The Roman Catholic Church, of course, makes no claim, and never has made any claim, to jurisdiction over matters that in her opinion are solely secular and civil. She makes the claim obviously only when the matter in question is not, in her opinion, solely secular and civil. But as determination of jurisdiction, in a conflict with the State, rests solely in her sovereign discretion, no argument is needed to show that she may in theory and effect annihilate the rights of all who are not Roman Catholics, sweeping into the jurisdiction of a single religious society the most important interests of human well-being. The education of youth, the institution of marriage, the international relations of the State, and its domestic peace, as we shall proceed to show, are, in certain exigencies, wrested from the jurisdiction of the State, in which all citizens share, and confided to the jurisdiction of a single religious society in which all citizens cannot share, great numbers being excluded by the barriers of religious belief. Do you, sir, regard such claims as tolerable in a republic that calls itself free?
And, in addition to all this, the exclusive powers of the Roman Catholic Church are claimed by her to be vested in and exercised by a sovereignty that is not only created therefore by the special act of God, but is foreign and extraterritorial to these United States and to all secular states. This sovereignty, by the highest Roman Catholic authority, that of Pope Leo XIII, is not only superior in theory to the sovereignty of the secular State, but is substituted upon earth in place of the authority of God himself.
We quote Pope Leo in his encyclical letter on The Christian Constitution of States: 'Over the mighty multitude of mankind, God has set rulers with power to govern, and He has willed that, one of them (the Pope) should be the head of all.' We quote Pope Leo in his encyclical letter on The Reunion of Christendom: 'We who hold upon this earth the place of God Almighty.'
It follows naturally on all this that there is a conflict between authoritative Roman Catholic claims on the one side and our constitutional law and principles on the other. Pope Leo XIII says: 'It is not lawful for the State, any more than for the individual, either to disregard all religious duties or to hold in equal favor different kinds of religion.' But the Constitution of the United States declares otherwise: 'Congress shall make no law respecting an establishment of religion or prohibiting the free exercise thereof.'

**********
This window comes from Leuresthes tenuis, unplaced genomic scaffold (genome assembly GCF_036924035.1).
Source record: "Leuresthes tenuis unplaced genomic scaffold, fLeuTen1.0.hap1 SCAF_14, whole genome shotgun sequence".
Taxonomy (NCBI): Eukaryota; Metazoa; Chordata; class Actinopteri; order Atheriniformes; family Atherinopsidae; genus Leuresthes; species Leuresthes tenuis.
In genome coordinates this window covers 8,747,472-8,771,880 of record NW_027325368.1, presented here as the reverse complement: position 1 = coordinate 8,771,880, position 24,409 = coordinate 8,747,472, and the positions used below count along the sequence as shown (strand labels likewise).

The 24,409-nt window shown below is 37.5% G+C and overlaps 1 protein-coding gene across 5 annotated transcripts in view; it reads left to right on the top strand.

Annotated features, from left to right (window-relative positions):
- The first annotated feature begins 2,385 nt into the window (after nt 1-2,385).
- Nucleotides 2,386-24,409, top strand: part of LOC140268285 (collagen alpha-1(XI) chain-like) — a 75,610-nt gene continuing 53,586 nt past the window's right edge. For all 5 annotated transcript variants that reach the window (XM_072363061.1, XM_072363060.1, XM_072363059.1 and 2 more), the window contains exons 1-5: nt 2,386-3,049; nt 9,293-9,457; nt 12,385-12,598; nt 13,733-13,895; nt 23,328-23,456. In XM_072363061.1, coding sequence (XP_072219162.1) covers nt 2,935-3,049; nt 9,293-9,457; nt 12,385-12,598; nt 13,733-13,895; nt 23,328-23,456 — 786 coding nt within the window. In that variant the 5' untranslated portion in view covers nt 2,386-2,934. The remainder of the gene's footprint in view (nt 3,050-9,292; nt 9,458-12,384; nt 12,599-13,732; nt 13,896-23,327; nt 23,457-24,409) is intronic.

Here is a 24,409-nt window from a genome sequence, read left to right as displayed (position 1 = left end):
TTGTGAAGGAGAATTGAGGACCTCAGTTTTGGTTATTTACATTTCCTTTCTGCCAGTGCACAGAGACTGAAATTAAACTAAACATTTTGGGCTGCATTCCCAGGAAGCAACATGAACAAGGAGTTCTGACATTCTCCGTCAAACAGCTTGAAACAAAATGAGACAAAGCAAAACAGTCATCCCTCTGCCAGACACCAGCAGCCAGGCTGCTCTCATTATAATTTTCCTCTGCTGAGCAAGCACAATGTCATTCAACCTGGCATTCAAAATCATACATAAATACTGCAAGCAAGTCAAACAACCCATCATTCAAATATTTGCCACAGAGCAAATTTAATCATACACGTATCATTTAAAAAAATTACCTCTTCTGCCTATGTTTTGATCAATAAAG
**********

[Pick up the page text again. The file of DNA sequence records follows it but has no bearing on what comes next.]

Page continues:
Thus the Constitution declares the United States shall hold in equal favor different kinds of religion or no religion and the Pope declares it is not lawful to hold them in equal favor. Is there not here a quandary for that man who is at once a loyal churchman and a loyal citizen?
Pope Leo says that the Roman Catholic Church 'deems it unlawful to place the various forms of divine worship on the same footing as 'the true religion.' But the Supreme Court of the United States says that our 'law knows no heresy and is committed to the support of no dogma, the establishment of no sect.' (Watson v. Jones 13 Wall. p. 7)
Americans indulge themselves in the felicitation that they have achieved an ideal religious situation in the United States. But Pope Leo, in his encyclical letter on Catholicity in the United States, asserts: 'It would be very erroneous to draw the conclusion that in America is to be sought the type of the most desirable status of the Church.' The modern world reposes in the comfortable reflection that the severance of Church and State has ended a long and unhappy conflict, when the same Pope calls our attention to the error of supposing 'that it would be universally lawful or expedient for State and Church to be, as in America, dissevered and divorced.'
Is our law, then, in papal theory, no law? Is it contrary to natural right? Is it in conflict with the will and fiat of Almighty God? Clearly the Supreme Court and Pope Leo are profoundly at variance. Is it not obvious that such a difference of opinion concerning the fundamental rights between two sovereignties operating within the same territory, may, even with the best intentions and the most sensitive consciences, be fruitful of political offenses that are odious among men?
Citizens who waver in your support would ask whether, as a Roman Catholic, you accept as authoritative the teaching of the Roman Catholic Church that in case of contradiction, making it impossible for the jurisdiction of that Church and the jurisdiction of the State to agree, the Jurisdiction of the Church shall prevail; whether, as statesman, you accept the teaching of the Supreme Court of the United States that, in matters of religious practices which in the opinion of the State are inconsistent with its peace and safety, the jurisdiction of the State shall prevail; and, if you accept both teachings, how you will reconcile them.